I took magazine reporter, libertarian car nut, and God-loving family man P.J. O'Rourke (Parliament of Whores, Give War a Chance) for a steak sandwich yesterday. We did this as he prepped for a Free Library reading of his elegaic car-journalism collection, Driving Like Crazy, published the day General Motors Corp. went bankrupt.
Between bites, he had a lot to say. Here's some of it:
On why sprawl, traffic, and the focus on giant, complex vehicles that doomed the U.S. auto business are the government's fault:
"We spend so much of our time driving, and we are so far from the cities, and so dispersed over the landscape, as a result of political failures. . . .
"It wasn't us who decided to move to Hell-and-Gone. It was decided for us. First and foremost by the failure of city public school systems. Rampant crime. Lousy infrastructure.
"And high taxes, which not only pushed us out of the cities, but drove businesses out of the cities. So we're not commuting downtown anymore. Our offices, by and large, are in a different part of Hell-and-Gone."
On why it matters that auto factories keep closing:
"We may be creating a society with very little place for the blue-collar guy of average intelligence . . . guys like me from Toledo."
On where things are looking better:
"What gives me hope is the irresistible rise out of poverty of places like China and India. . . .
"There's Hong Kong, where your income taxes are a flat 15 percent, with one deduction, for charity, and you can fill out your annual return on an index card. . . . Raise your hand and a taxi stops for you. Though they all run on, I think it's liquefied natural gas. It's going to make a spectacular movie when one of them has an accident.
"India is such a disorganized place. . . . But somehow it's creating more members of the middle class each year than we have total members of our middle class."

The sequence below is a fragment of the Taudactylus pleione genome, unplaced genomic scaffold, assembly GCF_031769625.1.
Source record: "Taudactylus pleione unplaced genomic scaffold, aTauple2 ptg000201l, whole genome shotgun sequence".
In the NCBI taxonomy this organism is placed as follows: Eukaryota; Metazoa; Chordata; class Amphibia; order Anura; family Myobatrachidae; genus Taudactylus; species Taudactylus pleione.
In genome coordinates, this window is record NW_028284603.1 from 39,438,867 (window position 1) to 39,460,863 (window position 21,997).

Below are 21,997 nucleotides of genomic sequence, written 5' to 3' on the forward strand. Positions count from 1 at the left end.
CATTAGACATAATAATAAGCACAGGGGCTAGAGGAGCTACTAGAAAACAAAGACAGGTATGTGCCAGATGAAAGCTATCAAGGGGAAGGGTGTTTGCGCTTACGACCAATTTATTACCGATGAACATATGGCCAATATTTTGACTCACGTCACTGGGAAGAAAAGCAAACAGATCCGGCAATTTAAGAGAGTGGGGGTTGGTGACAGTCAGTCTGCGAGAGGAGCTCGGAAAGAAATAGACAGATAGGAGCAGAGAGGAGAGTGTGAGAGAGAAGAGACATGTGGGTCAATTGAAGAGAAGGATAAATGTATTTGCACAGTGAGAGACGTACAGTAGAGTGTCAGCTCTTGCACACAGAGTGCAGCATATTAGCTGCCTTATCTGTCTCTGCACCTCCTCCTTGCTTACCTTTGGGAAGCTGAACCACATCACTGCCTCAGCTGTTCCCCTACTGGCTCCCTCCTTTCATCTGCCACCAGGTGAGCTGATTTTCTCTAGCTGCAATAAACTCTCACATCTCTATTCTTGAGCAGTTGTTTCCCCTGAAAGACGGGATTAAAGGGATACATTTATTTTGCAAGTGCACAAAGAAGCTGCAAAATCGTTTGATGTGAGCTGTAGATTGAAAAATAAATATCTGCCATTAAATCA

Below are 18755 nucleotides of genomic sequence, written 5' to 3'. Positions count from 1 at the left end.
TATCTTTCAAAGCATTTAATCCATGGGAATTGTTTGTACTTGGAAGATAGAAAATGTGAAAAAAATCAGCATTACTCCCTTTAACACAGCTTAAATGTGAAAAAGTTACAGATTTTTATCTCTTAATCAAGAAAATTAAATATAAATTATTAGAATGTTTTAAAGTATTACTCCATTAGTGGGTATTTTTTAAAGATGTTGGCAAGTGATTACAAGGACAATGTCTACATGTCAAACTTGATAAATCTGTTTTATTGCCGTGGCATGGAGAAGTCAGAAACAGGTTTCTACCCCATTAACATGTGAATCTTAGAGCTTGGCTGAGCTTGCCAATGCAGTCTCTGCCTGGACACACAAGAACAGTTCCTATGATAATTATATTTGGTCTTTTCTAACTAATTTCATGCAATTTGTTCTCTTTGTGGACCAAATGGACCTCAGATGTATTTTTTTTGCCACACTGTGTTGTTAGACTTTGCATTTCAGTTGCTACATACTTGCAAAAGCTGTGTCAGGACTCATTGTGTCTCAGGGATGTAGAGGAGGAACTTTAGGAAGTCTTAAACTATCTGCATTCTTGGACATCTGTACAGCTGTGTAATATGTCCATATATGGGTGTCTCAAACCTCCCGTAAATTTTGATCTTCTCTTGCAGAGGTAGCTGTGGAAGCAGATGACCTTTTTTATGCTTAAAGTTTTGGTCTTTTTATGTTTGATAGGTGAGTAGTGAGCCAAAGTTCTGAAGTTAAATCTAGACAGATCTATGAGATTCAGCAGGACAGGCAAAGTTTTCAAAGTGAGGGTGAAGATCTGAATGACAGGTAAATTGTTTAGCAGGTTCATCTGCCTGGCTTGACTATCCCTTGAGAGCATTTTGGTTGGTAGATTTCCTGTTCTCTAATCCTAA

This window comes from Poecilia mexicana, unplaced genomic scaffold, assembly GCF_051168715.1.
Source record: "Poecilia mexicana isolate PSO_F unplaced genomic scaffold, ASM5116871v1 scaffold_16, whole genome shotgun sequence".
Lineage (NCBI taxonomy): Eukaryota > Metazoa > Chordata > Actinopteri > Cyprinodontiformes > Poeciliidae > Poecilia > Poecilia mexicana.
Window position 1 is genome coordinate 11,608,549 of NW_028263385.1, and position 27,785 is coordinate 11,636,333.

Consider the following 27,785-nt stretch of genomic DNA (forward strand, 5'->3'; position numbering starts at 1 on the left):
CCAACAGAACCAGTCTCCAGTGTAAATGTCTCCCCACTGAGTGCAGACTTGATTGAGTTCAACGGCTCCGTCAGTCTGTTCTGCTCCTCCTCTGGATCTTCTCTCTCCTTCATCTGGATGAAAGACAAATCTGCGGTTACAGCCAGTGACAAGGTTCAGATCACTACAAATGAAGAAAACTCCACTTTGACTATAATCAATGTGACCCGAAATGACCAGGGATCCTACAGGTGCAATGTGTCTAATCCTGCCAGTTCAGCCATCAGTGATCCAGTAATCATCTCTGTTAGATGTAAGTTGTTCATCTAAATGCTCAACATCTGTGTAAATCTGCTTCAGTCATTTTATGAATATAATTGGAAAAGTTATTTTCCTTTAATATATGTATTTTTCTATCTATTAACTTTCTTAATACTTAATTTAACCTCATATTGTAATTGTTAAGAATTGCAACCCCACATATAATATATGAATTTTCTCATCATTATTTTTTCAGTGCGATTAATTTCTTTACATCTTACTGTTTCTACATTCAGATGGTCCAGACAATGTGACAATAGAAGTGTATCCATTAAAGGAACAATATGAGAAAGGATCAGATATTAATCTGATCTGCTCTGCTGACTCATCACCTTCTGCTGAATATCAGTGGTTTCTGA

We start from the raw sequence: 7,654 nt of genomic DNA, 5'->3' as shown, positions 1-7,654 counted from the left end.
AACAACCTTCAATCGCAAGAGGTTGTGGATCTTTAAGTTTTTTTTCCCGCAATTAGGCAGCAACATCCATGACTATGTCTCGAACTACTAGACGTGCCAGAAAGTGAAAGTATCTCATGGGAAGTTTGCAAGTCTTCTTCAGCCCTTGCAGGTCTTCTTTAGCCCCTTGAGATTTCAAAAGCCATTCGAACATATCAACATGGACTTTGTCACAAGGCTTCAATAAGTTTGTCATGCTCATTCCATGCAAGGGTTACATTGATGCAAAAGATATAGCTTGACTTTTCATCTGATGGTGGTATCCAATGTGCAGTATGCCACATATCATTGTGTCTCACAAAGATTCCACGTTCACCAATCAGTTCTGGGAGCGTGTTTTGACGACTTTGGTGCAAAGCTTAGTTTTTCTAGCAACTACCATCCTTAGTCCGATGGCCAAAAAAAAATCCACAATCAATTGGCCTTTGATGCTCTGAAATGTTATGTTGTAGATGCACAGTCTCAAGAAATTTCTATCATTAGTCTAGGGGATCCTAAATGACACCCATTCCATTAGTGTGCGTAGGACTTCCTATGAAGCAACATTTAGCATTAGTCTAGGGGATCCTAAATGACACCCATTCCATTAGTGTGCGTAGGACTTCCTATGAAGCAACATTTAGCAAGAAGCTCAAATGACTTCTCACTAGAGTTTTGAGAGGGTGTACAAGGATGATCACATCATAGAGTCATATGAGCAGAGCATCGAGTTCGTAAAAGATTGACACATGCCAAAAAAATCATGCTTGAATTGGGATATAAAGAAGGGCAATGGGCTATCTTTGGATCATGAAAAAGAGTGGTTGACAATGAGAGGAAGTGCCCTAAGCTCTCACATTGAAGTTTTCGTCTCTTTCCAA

On this progress being permanent:
"No human progress is. People can be free in theory without economic well-being, but it's economic freedom we depend on to live the life we want.
On the United States coming back to lead the world:
"I don't think there's anything exceptional about America. We're just rich. . . .
"But if you ask, is America less influential than it was? Yes, and that's good. We were the only people standing after World War II. You don't want to be that important. I mean, when you are, you have to blow stuff up all the time. Who wants to have to keep doing that?"
On what will happen to the car companies:
"Chrysler disappears. Except Jeep gets spun off.
"Ford pulls through, diminished, with the Ford family still willing to take a loss now and then. . . .
"GM will break up. There'll be Chevrolet. And the truck division. But even Toyota and Honda, the era of the gigantic car company, no more."
Lobby for pain
The New Jersey Assembly's Health and Senior Services Committee voted, 8-1, to send an amended version of medical-marijuana Assembly Bill 804 for a future vote by the full House.
Pro-pot lobbyist Meagan Johnson kindly filled me in on the scene in Trenton yesterday: "The overwhelming presence in the room was the seriously ill patients and their family members, all in support of the bill."
That's classic political theater: The reps had to look like they hate sick people and enjoy pain in order to vote no. It was more than the antidope lobbyists - the Drug-Free Schools coalition and uniformed police - could handle.
Rita's and Alex's
Rita's Water Ice Franchise Co. L.L.C. relabeled its original flavor Alex's Lemonade three years ago. But it's not the money you spend on water ice or custard that helps the children's cancer charity started by the family of the late Alexandra Scott (1996-2004).
Rita's raises money for the Alex's Lemonade Stand Foundation exclusively by selling paper lemons at $1 a pop this month at 550 stores, including its Philadelphia-area outlets.
In 2006, that raised $510,000; in 2007, $530,000; and last year, $520,000. Owner Jim Rudolph wants franchisees of the growing chain to raise more this year.